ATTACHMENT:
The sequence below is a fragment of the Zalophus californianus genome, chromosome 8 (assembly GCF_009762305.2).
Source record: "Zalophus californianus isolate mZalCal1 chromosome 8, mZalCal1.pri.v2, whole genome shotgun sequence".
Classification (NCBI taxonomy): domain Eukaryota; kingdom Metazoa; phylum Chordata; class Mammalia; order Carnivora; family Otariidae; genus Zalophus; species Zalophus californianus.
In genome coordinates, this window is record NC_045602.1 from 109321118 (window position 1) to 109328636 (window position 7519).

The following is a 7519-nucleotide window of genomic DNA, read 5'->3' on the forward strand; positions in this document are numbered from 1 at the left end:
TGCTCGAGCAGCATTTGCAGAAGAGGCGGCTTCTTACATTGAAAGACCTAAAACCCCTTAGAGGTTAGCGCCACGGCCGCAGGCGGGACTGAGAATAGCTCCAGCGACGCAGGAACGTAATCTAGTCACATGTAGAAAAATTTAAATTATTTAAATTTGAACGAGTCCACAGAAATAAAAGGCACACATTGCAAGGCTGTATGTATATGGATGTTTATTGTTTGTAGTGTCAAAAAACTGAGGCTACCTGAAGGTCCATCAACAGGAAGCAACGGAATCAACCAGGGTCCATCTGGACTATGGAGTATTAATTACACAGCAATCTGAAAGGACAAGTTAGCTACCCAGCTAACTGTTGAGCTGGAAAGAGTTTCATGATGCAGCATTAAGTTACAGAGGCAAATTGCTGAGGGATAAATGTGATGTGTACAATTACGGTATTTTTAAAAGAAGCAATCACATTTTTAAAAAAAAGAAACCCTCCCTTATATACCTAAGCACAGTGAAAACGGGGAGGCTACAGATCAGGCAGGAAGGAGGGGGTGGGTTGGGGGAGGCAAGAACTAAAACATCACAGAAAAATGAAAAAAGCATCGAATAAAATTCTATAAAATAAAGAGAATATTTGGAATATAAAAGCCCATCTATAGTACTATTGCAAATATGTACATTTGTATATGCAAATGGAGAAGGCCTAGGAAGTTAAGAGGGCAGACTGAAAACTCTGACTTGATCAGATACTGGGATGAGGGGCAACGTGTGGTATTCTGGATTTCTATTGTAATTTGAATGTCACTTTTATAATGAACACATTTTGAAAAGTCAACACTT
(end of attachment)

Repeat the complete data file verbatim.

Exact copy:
The sequence below is a fragment of the Zalophus californianus genome, chromosome 8 (assembly GCF_009762305.2).
Source record: "Zalophus californianus isolate mZalCal1 chromosome 8, mZalCal1.pri.v2, whole genome shotgun sequence".
Classification (NCBI taxonomy): domain Eukaryota; kingdom Metazoa; phylum Chordata; class Mammalia; order Carnivora; family Otariidae; genus Zalophus; species Zalophus californianus.
In genome coordinates, this window is record NC_045602.1 from 109321118 (window position 1) to 109328636 (window position 7519).

The following is a 7519-nucleotide window of genomic DNA, read 5'->3' on the forward strand; positions in this document are numbered from 1 at the left end:
TGCTCGAGCAGCATTTGCAGAAGAGGCGGCTTCTTACATTGAAAGACCTAAAACCCCTTAGAGGTTAGCGCCACGGCCGCAGGCGGGACTGAGAATAGCTCCAGCGACGCAGGAACGTAATCTAGTCACATGTAGAAAAATTTAAATTATTTAAATTTGAACGAGTCCACAGAAATAAAAGGCACACATTGCAAGGCTGTATGTATATGGATGTTTATTGTTTGTAGTGTCAAAAAACTGAGGCTACCTGAAGGTCCATCAACAGGAAGCAACGGAATCAACCAGGGTCCATCTGGACTATGGAGTATTAATTACACAGCAATCTGAAAGGACAAGTTAGCTACCCAGCTAACTGTTGAGCTGGAAAGAGTTTCATGATGCAGCATTAAGTTACAGAGGCAAATTGCTGAGGGATAAATGTGATGTGTACAATTACGGTATTTTTAAAAGAAGCAATCACATTTTTAAAAAAAAGAAACCCTCCCTTATATACCTAAGCACAGTGAAAACGGGGAGGCTACAGATCAGGCAGGAAGGAGGGGGTGGGTTGGGGGAGGCAAGAACTAAAACATCACAGAAAAATGAAAAAAGCATCGAATAAAATTCTATAAAATAAAGAGAATATTTGGAATATAAAAGCCCATCTATAGTACTATTGCAAATATGTACATTTGTATATGCAAATGGAGAAGGCCTAGGAAGTTAAGAGGGCAGACTGAAAACTCTGACTTGATCAGATACTGGGATGAGGGGCAACGTGTGGTATTCTGGATTTCTATTGTAATTTGAATGTCACTTTTATAATGAACACATTTTGAAAAGTCAACACTT